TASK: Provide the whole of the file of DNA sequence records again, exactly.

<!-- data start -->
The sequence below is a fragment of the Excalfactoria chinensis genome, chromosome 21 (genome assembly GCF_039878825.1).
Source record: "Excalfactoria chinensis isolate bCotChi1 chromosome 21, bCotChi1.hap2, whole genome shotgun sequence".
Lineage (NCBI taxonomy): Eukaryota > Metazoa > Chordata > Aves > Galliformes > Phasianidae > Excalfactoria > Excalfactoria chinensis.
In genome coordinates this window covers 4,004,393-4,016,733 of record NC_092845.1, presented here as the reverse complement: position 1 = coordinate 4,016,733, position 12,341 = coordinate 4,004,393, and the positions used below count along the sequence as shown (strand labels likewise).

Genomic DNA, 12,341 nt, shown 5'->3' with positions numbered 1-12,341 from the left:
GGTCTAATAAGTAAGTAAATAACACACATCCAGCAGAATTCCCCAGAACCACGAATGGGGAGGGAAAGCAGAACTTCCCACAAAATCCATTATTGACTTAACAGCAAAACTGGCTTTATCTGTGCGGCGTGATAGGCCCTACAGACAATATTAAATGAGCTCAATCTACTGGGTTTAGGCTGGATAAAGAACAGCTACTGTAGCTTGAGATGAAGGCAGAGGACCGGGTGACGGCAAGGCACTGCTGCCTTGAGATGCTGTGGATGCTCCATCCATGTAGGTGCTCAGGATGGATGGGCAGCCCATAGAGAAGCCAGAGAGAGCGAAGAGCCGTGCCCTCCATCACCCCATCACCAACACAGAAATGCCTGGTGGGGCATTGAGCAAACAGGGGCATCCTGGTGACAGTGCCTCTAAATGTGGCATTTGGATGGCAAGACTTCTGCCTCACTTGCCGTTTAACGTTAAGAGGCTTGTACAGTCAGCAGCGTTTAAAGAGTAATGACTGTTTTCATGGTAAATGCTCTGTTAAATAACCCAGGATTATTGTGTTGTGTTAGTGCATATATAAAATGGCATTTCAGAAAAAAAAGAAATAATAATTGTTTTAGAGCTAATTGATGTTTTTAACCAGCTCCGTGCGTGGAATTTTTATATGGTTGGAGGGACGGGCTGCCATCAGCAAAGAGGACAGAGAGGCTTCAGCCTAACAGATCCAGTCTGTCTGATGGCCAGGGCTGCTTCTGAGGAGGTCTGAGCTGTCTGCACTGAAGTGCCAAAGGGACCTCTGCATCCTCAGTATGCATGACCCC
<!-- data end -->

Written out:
The sequence below is a fragment of the Excalfactoria chinensis genome, chromosome 21 (genome assembly GCF_039878825.1).
Source record: "Excalfactoria chinensis isolate bCotChi1 chromosome 21, bCotChi1.hap2, whole genome shotgun sequence".
Lineage (NCBI taxonomy): Eukaryota > Metazoa > Chordata > Aves > Galliformes > Phasianidae > Excalfactoria > Excalfactoria chinensis.
In genome coordinates this window covers 4,004,393-4,016,733 of record NC_092845.1, presented here as the reverse complement: position 1 = coordinate 4,016,733, position 12,341 = coordinate 4,004,393, and the positions used below count along the sequence as shown (strand labels likewise).

Genomic DNA, 12,341 nt, shown 5'->3' with positions numbered 1-12,341 from the left:
GGTCTAATAAGTAAGTAAATAACACACATCCAGCAGAATTCCCCAGAACCACGAATGGGGAGGGAAAGCAGAACTTCCCACAAAATCCATTATTGACTTAACAGCAAAACTGGCTTTATCTGTGCGGCGTGATAGGCCCTACAGACAATATTAAATGAGCTCAATCTACTGGGTTTAGGCTGGATAAAGAACAGCTACTGTAGCTTGAGATGAAGGCAGAGGACCGGGTGACGGCAAGGCACTGCTGCCTTGAGATGCTGTGGATGCTCCATCCATGTAGGTGCTCAGGATGGATGGGCAGCCCATAGAGAAGCCAGAGAGAGCGAAGAGCCGTGCCCTCCATCACCCCATCACCAACACAGAAATGCCTGGTGGGGCATTGAGCAAACAGGGGCATCCTGGTGACAGTGCCTCTAAATGTGGCATTTGGATGGCAAGACTTCTGCCTCACTTGCCGTTTAACGTTAAGAGGCTTGTACAGTCAGCAGCGTTTAAAGAGTAATGACTGTTTTCATGGTAAATGCTCTGTTAAATAACCCAGGATTATTGTGTTGTGTTAGTGCATATATAAAATGGCATTTCAGAAAAAAAAGAAATAATAATTGTTTTAGAGCTAATTGATGTTTTTAACCAGCTCCGTGCGTGGAATTTTTATATGGTTGGAGGGACGGGCTGCCATCAGCAAAGAGGACAGAGAGGCTTCAGCCTAACAGATCCAGTCTGTCTGATGGCCAGGGCTGCTTCTGAGGAGGTCTGAGCTGTCTGCACTGAAGTGCCAAAGGGACCTCTGCATCCTCAGTATGCATGACCCC